Column loading for the single-column batch chromatography was limited to 50 g/L based on 1% breakthrough data generated before the run. Flow rates for load and remaining steps were optimized based on maximizing the loading capacity and improving productivity, respectively. Two CaptureSMB runs were performed, a “standard” and an “optimized” run (Run 1 and Run 2, respectively). In the standard run, all scaling parameters were maintained constant between the batch-mode chromatography and the CaptureSMB chromatography except for the higher loading capacity and operation in cyclical mode. Loading capacity was optimized to 75 g/L based on 60% breakthrough with an additional safety margin to prevent any product losses.

Considering the length of time spent in eluting and regenerating the columns, operating flow rates in parallel mode (Steps 2 and 4 in Figure 1) were increased from 300 cm/h to 400 cm/h in the optimized run. Consequently the loading flow rate was increased to 100 cm/h rather than 30 cm/h in standard operation. Such higher flow rates are possible in CaptureSMB because of lower bed heights and, consequently, lower backpressure across the column. As a result, the cycle durations were reduced from 230 to 170 minutes (four cycles in total) for the optimized run using a total resin volume of 1.57 L. Both runs included start-up and shutdown methods. By comparison, batch chromatography lasted 260 minutes for the operation using 17.3-L total resin volume. Product elution fractions, collected separately, were analyzed for titer, host cell protein (HCP), DNA, leached protein A ligand (rProA), and aggregate content.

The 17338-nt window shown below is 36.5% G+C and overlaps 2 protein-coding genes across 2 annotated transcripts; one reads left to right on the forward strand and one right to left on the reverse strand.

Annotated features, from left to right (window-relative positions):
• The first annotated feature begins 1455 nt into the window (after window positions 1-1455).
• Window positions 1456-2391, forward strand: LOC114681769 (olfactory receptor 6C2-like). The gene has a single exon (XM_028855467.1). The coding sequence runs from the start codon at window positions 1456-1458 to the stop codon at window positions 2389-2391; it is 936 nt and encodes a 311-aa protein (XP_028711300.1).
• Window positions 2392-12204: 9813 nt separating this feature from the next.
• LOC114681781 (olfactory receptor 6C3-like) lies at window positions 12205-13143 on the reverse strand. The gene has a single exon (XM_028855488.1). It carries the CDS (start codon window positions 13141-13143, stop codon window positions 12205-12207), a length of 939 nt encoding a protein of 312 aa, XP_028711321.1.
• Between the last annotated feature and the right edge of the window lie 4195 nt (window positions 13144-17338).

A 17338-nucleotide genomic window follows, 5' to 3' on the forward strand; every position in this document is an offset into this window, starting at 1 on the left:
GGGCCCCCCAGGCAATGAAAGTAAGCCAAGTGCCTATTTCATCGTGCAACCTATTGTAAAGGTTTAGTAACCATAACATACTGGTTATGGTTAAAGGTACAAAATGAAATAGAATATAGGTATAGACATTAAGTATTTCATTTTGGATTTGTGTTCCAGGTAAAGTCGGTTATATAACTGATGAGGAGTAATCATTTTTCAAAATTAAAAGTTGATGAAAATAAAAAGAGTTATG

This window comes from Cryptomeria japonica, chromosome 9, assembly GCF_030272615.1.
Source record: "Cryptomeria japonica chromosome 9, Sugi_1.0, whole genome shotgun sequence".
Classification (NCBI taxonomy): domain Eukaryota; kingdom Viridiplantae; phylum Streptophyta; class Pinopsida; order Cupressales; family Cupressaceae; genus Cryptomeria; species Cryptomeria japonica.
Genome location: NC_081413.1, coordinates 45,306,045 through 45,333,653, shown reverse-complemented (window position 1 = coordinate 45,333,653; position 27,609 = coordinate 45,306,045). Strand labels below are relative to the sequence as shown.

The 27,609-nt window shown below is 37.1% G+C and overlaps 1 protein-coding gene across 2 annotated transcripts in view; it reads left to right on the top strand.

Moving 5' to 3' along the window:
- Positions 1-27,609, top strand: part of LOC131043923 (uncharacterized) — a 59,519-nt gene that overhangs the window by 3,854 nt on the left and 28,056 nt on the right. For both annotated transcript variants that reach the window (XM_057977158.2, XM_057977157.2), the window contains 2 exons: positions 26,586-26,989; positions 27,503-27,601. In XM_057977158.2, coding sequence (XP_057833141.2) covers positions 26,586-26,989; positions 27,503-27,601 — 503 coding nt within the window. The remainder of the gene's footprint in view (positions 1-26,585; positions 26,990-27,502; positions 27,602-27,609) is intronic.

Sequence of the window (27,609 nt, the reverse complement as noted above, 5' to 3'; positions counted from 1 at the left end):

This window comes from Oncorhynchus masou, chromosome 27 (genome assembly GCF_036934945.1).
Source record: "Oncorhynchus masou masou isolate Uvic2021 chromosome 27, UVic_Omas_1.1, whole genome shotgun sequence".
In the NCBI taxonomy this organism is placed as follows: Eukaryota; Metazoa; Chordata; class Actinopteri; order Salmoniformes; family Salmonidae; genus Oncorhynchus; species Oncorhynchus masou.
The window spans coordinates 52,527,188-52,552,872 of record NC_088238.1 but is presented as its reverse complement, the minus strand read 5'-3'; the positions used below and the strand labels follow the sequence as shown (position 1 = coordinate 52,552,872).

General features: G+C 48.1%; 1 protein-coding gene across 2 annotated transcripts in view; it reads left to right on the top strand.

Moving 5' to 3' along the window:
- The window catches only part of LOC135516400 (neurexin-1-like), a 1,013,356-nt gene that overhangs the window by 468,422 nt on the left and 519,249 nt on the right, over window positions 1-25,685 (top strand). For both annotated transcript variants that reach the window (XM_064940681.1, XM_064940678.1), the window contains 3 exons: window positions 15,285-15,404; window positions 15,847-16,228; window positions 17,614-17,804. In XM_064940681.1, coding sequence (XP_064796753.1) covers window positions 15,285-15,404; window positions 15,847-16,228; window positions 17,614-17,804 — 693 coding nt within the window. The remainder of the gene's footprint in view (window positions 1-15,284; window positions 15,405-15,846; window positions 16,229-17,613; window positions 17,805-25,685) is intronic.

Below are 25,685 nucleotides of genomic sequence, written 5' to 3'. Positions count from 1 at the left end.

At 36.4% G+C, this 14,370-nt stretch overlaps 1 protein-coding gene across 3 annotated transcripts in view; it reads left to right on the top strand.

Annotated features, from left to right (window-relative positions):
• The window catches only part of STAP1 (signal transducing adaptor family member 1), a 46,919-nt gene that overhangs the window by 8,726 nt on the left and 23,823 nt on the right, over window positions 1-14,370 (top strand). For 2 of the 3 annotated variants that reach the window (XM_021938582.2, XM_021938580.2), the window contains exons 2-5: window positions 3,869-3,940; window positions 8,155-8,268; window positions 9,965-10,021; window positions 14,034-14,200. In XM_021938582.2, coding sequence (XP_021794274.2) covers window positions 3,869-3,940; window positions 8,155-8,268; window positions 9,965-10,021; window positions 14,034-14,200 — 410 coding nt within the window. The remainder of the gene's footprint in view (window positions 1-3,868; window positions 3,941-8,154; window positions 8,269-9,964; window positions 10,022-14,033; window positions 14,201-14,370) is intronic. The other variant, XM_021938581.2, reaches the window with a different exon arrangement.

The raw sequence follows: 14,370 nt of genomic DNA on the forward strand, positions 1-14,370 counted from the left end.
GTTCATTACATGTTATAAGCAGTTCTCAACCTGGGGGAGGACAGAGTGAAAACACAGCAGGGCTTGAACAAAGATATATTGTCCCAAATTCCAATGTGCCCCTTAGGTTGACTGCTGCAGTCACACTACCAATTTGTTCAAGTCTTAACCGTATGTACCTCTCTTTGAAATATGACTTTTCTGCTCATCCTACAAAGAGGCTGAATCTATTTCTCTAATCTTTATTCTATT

Figure 3: UV profiles (280 nm) at benchtop and pilot scale (Run 2), with arrows indicating the breakthrough of unbound monoclonal antibody

Continuous capture chromatography experiments were run at benchtop and pilot-plant scales using initial and optimized process parameters. UV profiles were comparable for both runs (Figure 3 ). At both scales, repeating patterns of alternating product elution (sharp peaks in the chromatograms) were recorded by the UV detectors behind each column. Likewise, the UV detectors recorded the breakthrough curves during the interconnected loading phases. Because of the high resin use by the upstream column, during the interconnected loading phase not only the nonbinding impurities, but also the MAb breaks through from the upstream column. Unbound MAb, which can be identified by a rising UV signal during the last part of the breakthrough curve (see arrows), then gets captured on the downstream column.

Figure 4: Elution peaks (see Table 1) overlaid: column 1 (LEFT) and column 2 (RIGHT)

Figure 4 shows the elution peaks of pilot Run 1 overlaid separately for each column. The profiles are almost identical; only the first peaks have slightly smaller areas due to the approximation of the preload for the start-up loading phase.

Table 1: Elution peak areas of column 1 and column 2 for Run 1 (pilot scale)

Table 1 lists peak areas collected during elution on each column. A small variability in the UV detector calibration shows area values of the column 1 elution to be smaller, but the values are reproducible for each column with an error of 1.1% or less.